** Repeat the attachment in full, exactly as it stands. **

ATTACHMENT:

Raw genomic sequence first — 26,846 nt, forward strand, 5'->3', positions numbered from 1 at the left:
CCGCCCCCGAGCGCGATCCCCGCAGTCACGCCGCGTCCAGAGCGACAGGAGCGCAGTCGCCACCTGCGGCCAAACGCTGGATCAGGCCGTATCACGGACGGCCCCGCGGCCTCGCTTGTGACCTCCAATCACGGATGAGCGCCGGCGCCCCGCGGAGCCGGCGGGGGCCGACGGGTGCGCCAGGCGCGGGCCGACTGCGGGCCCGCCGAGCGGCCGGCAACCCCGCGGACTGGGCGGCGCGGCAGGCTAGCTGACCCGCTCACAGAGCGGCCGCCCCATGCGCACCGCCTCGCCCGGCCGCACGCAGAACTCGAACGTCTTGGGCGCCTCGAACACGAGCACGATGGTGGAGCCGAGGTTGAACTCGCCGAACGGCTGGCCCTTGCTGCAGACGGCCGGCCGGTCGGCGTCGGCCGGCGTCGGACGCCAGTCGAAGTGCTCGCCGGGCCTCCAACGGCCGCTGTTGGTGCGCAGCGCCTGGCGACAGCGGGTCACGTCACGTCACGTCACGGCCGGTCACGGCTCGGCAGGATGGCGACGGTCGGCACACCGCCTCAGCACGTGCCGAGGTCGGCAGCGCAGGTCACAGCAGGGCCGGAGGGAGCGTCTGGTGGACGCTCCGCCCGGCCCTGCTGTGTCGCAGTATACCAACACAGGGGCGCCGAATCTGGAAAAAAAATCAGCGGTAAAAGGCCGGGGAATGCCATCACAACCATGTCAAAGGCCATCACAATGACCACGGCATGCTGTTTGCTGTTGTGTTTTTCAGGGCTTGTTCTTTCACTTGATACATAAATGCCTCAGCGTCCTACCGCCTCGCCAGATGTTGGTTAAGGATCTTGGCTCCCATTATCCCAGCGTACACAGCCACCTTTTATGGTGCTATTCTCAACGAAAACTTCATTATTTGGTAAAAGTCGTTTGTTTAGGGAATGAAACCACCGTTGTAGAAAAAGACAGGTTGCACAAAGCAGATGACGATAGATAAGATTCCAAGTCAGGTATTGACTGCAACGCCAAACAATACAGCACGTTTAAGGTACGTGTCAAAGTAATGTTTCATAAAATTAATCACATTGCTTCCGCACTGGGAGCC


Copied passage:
Raw genomic sequence first — 26,846 nt, forward strand, 5'->3', positions numbered from 1 at the left:
CCGCCCCCGAGCGCGATCCCCGCAGTCACGCCGCGTCCAGAGCGACAGGAGCGCAGTCGCCACCTGCGGCCAAACGCTGGATCAGGCCGTATCACGGACGGCCCCGCGGCCTCGCTTGTGACCTCCAATCACGGATGAGCGCCGGCGCCCCGCGGAGCCGGCGGGGGCCGACGGGTGCGCCAGGCGCGGGCCGACTGCGGGCCCGCCGAGCGGCCGGCAACCCCGCGGACTGGGCGGCGCGGCAGGCTAGCTGACCCGCTCACAGAGCGGCCGCCCCATGCGCACCGCCTCGCCCGGCCGCACGCAGAACTCGAACGTCTTGGGCGCCTCGAACACGAGCACGATGGTGGAGCCGAGGTTGAACTCGCCGAACGGCTGGCCCTTGCTGCAGACGGCCGGCCGGTCGGCGTCGGCCGGCGTCGGACGCCAGTCGAAGTGCTCGCCGGGCCTCCAACGGCCGCTGTTGGTGCGCAGCGCCTGGCGACAGCGGGTCACGTCACGTCACGTCACGGCCGGTCACGGCTCGGCAGGATGGCGACGGTCGGCACACCGCCTCAGCACGTGCCGAGGTCGGCAGCGCAGGTCACAGCAGGGCCGGAGGGAGCGTCTGGTGGACGCTCCGCCCGGCCCTGCTGTGTCGCAGTATACCAACACAGGGGCGCCGAATCTGGAAAAAAAATCAGCGGTAAAAGGCCGGGGAATGCCATCACAACCATGTCAAAGGCCATCACAATGACCACGGCATGCTGTTTGCTGTTGTGTTTTTCAGGGCTTGTTCTTTCACTTGATACATAAATGCCTCAGCGTCCTACCGCCTCGCCAGATGTTGGTTAAGGATCTTGGCTCCCATTATCCCAGCGTACACAGCCACCTTTTATGGTGCTATTCTCAACGAAAACTTCATTATTTGGTAAAAGTCGTTTGTTTAGGGAATGAAACCACCGTTGTAGAAAAAGACAGGTTGCACAAAGCAGATGACGATAGATAAGATTCCAAGTCAGGTATTGACTGCAACGCCAAACAATACAGCACGTTTAAGGTACGTGTCAAAGTAATGTTTCATAAAATTAATCACATTGCTTCCGCACTGGGAGCC